Nora: A Doll’s House

Photo: Krafft Angerer
by Henrik Ibsen
in an adaptation by Robert Borgmann
based on the translation by Hinrich Schmidt-Henkel
Depot 1
24 OCT 2020
In her acclaimed manifesto WOMEN & POWER, the British ancient historian Mary Beard traces female disempowerment and shows that the desire to silence women goes back to »thousands of years of practice«. According to her, it has been passed on from antiquity and it is still influential that the public speech is perceived as a »defining attribute of maleness«. Women are silenced.
Nora, however, rebels. Henrik Ibsen's contemporaries found it scandalous that his protagonist leaves her husband and children at the end. After the first performance, the author had to rewrite the ending of the play for the German audience, and it was not until 1880 that it could be performed with the original ending.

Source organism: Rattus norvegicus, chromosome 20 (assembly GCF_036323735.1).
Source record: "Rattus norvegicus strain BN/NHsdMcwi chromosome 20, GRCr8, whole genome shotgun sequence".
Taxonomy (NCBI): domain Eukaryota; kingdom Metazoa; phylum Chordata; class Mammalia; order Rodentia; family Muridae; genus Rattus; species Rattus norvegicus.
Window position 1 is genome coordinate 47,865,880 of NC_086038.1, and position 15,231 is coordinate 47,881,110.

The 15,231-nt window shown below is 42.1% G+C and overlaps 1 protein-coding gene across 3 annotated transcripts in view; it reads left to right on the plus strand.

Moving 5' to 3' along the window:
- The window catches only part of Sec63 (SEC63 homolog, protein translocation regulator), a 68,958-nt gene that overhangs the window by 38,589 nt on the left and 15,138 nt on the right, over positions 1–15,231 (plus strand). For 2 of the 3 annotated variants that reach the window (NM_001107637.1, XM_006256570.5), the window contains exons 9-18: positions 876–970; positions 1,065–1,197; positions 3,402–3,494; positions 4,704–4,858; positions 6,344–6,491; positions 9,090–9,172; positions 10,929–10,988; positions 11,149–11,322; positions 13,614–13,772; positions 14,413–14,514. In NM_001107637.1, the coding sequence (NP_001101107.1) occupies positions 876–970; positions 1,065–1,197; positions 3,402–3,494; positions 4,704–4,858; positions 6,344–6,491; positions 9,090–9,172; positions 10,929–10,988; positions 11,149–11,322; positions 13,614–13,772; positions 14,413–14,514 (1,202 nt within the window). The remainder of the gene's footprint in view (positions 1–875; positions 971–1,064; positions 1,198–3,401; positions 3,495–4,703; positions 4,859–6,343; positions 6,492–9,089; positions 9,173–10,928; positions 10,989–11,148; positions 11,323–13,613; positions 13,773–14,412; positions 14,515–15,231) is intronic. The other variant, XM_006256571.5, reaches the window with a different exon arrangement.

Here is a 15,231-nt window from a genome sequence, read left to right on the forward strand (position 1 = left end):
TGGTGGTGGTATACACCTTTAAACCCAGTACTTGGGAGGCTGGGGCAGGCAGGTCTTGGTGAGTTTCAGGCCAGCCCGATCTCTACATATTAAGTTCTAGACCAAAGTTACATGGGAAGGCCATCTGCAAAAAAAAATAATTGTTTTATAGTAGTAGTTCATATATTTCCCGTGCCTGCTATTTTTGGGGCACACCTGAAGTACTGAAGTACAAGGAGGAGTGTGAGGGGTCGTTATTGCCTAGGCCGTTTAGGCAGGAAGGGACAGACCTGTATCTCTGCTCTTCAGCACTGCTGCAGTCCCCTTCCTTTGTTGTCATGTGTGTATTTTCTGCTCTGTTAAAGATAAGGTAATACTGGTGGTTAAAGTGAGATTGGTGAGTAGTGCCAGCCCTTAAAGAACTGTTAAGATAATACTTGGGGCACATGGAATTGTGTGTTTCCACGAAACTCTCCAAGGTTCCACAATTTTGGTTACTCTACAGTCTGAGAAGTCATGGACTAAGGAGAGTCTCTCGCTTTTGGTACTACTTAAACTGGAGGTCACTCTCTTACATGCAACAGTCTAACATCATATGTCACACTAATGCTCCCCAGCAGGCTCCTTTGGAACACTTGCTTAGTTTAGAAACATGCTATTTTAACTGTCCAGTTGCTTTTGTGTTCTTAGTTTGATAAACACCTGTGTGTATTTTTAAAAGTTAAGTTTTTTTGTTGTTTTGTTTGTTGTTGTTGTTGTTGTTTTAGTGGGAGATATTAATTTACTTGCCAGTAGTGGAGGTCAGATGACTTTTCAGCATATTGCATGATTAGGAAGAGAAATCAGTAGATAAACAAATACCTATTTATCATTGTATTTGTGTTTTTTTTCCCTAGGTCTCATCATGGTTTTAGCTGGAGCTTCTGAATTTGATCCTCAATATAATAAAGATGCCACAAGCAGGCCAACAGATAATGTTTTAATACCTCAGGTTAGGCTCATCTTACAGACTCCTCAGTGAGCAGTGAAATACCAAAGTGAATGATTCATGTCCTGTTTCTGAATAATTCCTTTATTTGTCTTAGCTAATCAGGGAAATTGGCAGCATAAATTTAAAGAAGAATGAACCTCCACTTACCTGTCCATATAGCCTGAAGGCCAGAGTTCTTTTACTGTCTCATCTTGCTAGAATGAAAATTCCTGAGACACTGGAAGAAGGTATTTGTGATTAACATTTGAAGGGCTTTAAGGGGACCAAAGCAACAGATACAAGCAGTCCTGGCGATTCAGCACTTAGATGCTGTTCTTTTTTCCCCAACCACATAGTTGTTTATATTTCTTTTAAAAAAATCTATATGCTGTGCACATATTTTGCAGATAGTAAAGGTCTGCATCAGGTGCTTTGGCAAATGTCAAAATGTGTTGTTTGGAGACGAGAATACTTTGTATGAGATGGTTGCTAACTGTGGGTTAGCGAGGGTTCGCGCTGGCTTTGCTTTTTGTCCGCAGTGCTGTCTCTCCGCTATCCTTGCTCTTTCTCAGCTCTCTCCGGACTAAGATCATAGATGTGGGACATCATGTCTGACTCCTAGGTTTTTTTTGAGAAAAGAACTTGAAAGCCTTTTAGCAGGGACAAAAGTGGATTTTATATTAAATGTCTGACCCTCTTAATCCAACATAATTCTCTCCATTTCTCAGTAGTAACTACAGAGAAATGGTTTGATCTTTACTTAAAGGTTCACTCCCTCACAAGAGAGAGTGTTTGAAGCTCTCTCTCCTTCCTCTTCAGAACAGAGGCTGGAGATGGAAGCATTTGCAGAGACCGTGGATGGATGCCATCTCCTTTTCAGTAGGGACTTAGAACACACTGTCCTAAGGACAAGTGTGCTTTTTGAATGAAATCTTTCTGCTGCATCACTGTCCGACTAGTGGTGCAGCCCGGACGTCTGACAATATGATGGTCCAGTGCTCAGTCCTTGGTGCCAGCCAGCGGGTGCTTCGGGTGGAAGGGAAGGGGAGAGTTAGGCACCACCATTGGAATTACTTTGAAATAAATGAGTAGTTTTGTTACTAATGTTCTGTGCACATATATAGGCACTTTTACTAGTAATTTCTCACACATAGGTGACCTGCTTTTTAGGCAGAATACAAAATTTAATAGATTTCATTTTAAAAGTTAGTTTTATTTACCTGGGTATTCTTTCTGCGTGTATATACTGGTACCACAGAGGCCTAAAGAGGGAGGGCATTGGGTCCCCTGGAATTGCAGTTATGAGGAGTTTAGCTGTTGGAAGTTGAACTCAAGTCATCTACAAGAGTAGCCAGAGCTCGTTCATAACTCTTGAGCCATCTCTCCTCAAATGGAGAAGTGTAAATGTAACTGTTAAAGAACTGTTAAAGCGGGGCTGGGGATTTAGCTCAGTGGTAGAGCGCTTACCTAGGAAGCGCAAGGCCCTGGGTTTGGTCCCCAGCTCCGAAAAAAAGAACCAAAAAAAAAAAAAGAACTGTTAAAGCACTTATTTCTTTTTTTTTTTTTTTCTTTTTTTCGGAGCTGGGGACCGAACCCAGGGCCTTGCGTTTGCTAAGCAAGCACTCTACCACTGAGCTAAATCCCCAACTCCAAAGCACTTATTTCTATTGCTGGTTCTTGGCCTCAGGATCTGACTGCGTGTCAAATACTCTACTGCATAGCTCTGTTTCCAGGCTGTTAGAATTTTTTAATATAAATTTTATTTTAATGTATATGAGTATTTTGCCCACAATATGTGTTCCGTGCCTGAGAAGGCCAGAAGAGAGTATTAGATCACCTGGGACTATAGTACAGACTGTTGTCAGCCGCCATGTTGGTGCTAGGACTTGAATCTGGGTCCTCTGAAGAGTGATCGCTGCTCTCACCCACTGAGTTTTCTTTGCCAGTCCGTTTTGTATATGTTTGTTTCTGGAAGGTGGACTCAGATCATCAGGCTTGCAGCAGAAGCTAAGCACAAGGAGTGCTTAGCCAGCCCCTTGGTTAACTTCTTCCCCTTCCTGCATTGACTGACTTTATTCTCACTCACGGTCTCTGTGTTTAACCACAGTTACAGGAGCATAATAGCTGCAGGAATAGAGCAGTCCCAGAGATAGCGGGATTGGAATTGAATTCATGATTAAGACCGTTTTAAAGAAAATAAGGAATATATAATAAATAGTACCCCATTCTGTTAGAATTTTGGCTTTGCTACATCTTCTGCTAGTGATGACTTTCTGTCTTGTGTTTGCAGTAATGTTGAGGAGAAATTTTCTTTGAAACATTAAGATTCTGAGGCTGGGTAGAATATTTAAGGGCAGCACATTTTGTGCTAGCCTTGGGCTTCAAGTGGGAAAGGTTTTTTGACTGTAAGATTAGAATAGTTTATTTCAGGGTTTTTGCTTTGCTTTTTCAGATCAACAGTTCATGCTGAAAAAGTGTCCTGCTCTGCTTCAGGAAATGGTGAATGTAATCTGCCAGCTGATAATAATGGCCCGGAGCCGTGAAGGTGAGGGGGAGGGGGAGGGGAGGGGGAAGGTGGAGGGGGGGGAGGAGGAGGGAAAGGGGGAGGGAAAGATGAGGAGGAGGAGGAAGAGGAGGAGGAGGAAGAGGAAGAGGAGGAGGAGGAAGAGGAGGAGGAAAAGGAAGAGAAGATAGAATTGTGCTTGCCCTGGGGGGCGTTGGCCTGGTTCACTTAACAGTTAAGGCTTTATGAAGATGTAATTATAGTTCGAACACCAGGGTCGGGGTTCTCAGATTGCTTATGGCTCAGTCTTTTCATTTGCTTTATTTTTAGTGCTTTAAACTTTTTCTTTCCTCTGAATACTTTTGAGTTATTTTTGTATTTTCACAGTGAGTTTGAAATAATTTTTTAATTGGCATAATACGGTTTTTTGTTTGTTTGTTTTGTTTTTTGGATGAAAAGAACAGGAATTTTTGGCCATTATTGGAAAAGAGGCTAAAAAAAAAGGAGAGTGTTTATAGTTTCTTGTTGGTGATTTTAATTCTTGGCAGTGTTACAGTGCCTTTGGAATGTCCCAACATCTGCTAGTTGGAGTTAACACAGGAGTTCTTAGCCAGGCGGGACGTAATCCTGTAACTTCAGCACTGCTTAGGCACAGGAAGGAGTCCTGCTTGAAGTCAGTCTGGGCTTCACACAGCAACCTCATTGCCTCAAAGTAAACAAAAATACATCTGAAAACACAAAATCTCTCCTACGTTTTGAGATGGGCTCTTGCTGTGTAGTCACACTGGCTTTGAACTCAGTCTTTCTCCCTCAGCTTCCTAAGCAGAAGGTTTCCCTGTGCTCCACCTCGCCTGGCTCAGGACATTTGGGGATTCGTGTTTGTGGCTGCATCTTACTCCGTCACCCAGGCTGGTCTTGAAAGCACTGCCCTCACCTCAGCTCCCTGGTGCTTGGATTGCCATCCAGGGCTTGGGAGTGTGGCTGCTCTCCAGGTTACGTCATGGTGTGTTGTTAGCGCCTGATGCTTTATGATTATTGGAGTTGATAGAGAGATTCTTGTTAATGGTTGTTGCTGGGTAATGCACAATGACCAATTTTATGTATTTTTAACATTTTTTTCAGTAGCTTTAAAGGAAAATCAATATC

Ibsen reflects the contradictions of his time. When he began working on his play, he noted, »A woman cannot be herself in the society of the present day, which is an exclusively masculine society, with laws framed by men and with judicial system that judges feminine conduct from a masculine point of view«. In the end, his heroine finds a way; she makes, against all conventions, her own decision.
direction / stage design & musik: Robert Borgmann
stage lighting & video: Carsten Rüger
dramaturgy: Beate Heine